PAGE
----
M & A Law Prof Blog

Editor: Brian JM Quinn
Boston College Law School

Wednesday, January 6, 2010

Ribstein on "The Cloudy Future of Big Law"

Yesterday, over at Ideoblog, Larry Ribstein had another in a series of thoughtful musings on the future of Big Law. His post, "The Cloudy Future of Big Law" responded to this post at Above the Law, which primarily focused on the unprecedented layoffs in 2009 and went on to suggest that "[t]here is reason to be hopeful that 2010 will be much better than 2009."

Professor Ribstein is somewhat more pessimistic, pointing out that "there are also reasons not to be hopeful." Indeed, he believes that, although the economic "crisis may be over and there may be a lot of regulatory and other work for lawyers, . . . that doesn't necessarily translate into a rosy future for Big Law."

This is territory Professor Ribstein has covered beforehere he is in the abstract from his article on the subject, The Death of Big Law:

Large law firms face unprecedented stress. Many have dissolved, gone bankrupt or significantly downsized in recent years. These events reflect more than just a shrinking economy: the basic business model of the large U.S. law firm is failing and needs fundamental restructuring.

I’d like to focus on just one of the trends Professor Ribstein believes to be "very relevant to the future of Big Law." In his post he points to:

The pressure on hourly billing, which has been a major profit generator for big firms. Although I keep hearing that reports of its demise are premature, don't bet on that.

Professor Ribstein may be right. Perhaps the recent push to replace the billable hour reflects more than just a shrinking economy and will continue even after economic conditions improve. If so, it could certainly be a blow to the current Big Law business model.

But I wonder if this is really a trend rather than a temporary response to current circumstances. Here are a few headlinesguess what they have in common:

  • The Vanishing Hourly Fee, ABA Journal

  • The New Value Billing, The American Lawyer

  • The Rise and Fall of the Billable Hour, New York State Bar Journal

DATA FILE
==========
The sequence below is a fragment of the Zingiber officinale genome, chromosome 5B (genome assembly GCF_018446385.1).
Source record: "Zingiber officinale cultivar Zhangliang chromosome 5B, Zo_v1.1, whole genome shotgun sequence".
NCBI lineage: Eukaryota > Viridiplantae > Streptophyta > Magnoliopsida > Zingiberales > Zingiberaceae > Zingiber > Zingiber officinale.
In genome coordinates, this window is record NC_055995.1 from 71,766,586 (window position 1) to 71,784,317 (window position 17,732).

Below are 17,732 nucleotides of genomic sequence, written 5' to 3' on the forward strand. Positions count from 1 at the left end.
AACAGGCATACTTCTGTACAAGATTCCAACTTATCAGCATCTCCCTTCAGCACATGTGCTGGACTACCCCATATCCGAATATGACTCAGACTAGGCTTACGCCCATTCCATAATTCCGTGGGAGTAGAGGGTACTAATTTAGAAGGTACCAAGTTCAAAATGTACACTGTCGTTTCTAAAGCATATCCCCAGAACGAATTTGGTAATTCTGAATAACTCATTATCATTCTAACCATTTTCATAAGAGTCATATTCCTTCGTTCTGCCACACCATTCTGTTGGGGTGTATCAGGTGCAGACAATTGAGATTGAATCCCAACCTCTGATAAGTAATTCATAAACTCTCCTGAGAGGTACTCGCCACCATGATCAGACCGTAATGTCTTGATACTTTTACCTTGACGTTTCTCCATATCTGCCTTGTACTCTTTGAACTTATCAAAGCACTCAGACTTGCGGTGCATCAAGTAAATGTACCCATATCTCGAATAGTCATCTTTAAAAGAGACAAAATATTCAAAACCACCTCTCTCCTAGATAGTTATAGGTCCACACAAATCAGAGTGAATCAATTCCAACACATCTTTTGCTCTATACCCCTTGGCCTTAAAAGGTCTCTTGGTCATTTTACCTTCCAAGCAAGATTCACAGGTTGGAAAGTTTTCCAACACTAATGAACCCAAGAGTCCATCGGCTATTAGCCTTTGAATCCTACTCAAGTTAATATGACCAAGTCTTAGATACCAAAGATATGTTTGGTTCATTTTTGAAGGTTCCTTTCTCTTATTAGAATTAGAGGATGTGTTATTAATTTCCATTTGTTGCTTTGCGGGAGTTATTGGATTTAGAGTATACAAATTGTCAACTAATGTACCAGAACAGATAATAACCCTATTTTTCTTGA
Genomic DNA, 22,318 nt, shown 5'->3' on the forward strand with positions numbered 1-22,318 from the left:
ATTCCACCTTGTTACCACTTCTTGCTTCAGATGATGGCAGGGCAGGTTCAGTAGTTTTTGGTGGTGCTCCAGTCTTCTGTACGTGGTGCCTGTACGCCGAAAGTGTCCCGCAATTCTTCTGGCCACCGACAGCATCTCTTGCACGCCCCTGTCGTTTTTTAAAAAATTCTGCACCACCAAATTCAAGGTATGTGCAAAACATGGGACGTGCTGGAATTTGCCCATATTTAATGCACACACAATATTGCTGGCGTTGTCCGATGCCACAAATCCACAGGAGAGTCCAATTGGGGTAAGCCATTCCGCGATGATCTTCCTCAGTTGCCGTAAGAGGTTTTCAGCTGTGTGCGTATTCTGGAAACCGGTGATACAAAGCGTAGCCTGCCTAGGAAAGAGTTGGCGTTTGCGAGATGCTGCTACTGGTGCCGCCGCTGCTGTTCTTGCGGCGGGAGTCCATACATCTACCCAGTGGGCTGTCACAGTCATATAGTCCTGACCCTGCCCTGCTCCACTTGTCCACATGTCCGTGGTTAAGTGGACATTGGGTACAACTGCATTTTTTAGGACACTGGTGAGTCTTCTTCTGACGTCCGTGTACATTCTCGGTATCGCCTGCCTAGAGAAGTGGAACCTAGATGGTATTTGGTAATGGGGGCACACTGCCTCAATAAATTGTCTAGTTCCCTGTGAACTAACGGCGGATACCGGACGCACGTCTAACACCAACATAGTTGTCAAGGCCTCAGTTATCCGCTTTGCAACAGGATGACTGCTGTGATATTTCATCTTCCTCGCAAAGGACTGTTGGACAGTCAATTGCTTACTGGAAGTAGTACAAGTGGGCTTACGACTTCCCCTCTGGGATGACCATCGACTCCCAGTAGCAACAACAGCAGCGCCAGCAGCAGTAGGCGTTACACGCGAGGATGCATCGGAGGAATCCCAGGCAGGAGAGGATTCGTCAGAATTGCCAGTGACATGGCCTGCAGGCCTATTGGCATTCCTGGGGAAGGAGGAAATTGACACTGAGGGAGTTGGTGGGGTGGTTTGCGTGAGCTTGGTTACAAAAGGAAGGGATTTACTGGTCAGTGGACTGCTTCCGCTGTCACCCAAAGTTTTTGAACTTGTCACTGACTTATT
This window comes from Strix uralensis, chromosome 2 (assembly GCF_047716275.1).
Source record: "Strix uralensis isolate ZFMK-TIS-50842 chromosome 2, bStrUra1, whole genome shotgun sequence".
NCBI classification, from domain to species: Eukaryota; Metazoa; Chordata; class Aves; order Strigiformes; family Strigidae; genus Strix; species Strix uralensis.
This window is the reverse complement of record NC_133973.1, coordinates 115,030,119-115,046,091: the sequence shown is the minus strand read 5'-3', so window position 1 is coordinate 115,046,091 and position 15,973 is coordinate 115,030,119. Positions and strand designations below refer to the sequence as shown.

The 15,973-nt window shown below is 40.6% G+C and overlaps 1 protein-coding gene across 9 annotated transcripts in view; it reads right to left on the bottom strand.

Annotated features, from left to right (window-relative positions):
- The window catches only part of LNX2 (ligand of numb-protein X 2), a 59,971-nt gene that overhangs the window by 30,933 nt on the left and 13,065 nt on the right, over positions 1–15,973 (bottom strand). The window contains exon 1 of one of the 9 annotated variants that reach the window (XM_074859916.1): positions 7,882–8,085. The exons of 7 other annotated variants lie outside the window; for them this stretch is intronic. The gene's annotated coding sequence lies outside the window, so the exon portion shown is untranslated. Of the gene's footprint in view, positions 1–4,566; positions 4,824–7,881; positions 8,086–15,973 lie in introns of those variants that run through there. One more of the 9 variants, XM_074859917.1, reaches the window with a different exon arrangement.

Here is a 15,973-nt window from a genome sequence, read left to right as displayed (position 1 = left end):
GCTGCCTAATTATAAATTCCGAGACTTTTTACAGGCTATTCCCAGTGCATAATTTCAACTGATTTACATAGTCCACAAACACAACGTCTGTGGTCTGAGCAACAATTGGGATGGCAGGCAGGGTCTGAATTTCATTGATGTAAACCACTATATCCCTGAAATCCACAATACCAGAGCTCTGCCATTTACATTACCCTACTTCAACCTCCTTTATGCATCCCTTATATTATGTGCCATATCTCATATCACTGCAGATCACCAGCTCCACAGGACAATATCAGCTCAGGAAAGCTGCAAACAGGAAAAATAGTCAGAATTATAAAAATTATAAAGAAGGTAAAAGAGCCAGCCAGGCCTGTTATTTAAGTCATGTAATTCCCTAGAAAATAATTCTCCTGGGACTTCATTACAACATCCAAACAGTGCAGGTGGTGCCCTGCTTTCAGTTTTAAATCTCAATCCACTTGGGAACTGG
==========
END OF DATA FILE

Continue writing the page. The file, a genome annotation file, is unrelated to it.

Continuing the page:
• Time to Question the Billable Hour, Connecticut Law Tribune

  • Value Pricing: The Billable Hour Death Knell, Accounting Today

  • Preparing a Requium for the Billable Hour, New York Law Journal

The first 3 were written following the economic slowdown of 1991-1992 and the last 3 were written following the bursting of the tech bubble in 2000, in each case following the unprecedented stress faced by law firms at the time. In hindsight we now know that, in each instance, the death of the billable hour was greatly exaggerated. Once demand for lawyers recovered there was less pressure on fees and, consequently, less focus on how they were calculated.

I’m not saying this time will be the same.  I just think it’s a little too early to tell.



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Michael, I agree on the billable hour. I can see a lot of tinkering around the edges, but I've been on both sides of this, and the reason the billable hour has legs is that it remains as a decent low transaction cost surrogate for value over the long run, and that's what the market keeps telling us. So it will likely remain as the base, with the rates negotiated more tightly, and incentives, discounts, caps, some fixed fee, etc. added on.

Posted by: Jeff Lipshaw | Apr 25, 2010 3:20:28 AM

Although the billable hour does not seem to be dead as yet, its days are definitely numbered. Clients are increasingly demanding reduced legal costs, forcing the law firms to innovate. One solution to the high legal fees problem is legal outsourcing.

With the advent of legal process outsourcing, legal work is now being done at a fraction of the cost in countries like India, without compromising in quality. Legal outsourcing providers are helping buyers of legal services in the U.S. reduce costs dramatically by providing cost effective legal solutions.

Posted by: Legal Dodo | Dec 13, 2010 1:24:16 AM

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